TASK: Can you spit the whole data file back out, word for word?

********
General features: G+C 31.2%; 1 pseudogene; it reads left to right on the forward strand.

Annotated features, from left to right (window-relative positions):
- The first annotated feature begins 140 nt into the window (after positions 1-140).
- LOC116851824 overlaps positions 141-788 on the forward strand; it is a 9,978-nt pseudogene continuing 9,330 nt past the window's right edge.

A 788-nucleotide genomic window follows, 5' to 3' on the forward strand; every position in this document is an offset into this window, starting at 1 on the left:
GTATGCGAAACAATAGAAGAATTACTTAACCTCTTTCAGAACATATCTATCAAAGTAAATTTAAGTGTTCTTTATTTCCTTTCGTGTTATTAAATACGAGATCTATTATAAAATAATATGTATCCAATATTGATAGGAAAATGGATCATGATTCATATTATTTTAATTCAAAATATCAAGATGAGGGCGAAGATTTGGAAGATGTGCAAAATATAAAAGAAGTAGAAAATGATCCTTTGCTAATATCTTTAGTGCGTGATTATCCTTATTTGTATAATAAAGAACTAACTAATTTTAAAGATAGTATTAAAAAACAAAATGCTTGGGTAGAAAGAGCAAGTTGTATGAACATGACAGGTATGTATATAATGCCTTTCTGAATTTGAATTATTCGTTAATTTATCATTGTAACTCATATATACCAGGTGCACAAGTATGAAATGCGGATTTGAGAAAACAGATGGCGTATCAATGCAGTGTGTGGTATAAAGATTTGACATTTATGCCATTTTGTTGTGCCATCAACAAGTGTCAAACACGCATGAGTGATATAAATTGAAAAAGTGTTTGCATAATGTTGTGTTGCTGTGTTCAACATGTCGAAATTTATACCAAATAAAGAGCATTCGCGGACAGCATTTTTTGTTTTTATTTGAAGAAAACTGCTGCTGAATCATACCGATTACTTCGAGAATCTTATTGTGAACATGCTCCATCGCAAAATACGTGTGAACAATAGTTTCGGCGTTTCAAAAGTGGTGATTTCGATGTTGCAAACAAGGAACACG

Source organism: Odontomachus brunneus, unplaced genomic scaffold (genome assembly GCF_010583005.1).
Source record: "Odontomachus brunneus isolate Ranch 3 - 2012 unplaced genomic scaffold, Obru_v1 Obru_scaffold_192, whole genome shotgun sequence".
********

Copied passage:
General features: G+C 31.2%; 1 pseudogene; it reads left to right on the forward strand.

Annotated features, from left to right (window-relative positions):
- The first annotated feature begins 140 nt into the window (after positions 1-140).
- LOC116851824 overlaps positions 141-788 on the forward strand; it is a 9,978-nt pseudogene continuing 9,330 nt past the window's right edge.

A 788-nucleotide genomic window follows, 5' to 3' on the forward strand; every position in this document is an offset into this window, starting at 1 on the left:
GTATGCGAAACAATAGAAGAATTACTTAACCTCTTTCAGAACATATCTATCAAAGTAAATTTAAGTGTTCTTTATTTCCTTTCGTGTTATTAAATACGAGATCTATTATAAAATAATATGTATCCAATATTGATAGGAAAATGGATCATGATTCATATTATTTTAATTCAAAATATCAAGATGAGGGCGAAGATTTGGAAGATGTGCAAAATATAAAAGAAGTAGAAAATGATCCTTTGCTAATATCTTTAGTGCGTGATTATCCTTATTTGTATAATAAAGAACTAACTAATTTTAAAGATAGTATTAAAAAACAAAATGCTTGGGTAGAAAGAGCAAGTTGTATGAACATGACAGGTATGTATATAATGCCTTTCTGAATTTGAATTATTCGTTAATTTATCATTGTAACTCATATATACCAGGTGCACAAGTATGAAATGCGGATTTGAGAAAACAGATGGCGTATCAATGCAGTGTGTGGTATAAAGATTTGACATTTATGCCATTTTGTTGTGCCATCAACAAGTGTCAAACACGCATGAGTGATATAAATTGAAAAAGTGTTTGCATAATGTTGTGTTGCTGTGTTCAACATGTCGAAATTTATACCAAATAAAGAGCATTCGCGGACAGCATTTTTTGTTTTTATTTGAAGAAAACTGCTGCTGAATCATACCGATTACTTCGAGAATCTTATTGTGAACATGCTCCATCGCAAAATACGTGTGAACAATAGTTTCGGCGTTTCAAAAGTGGTGATTTCGATGTTGCAAACAAGGAACACG

Source organism: Odontomachus brunneus, unplaced genomic scaffold (genome assembly GCF_010583005.1).
Source record: "Odontomachus brunneus isolate Ranch 3 - 2012 unplaced genomic scaffold, Obru_v1 Obru_scaffold_192, whole genome shotgun sequence".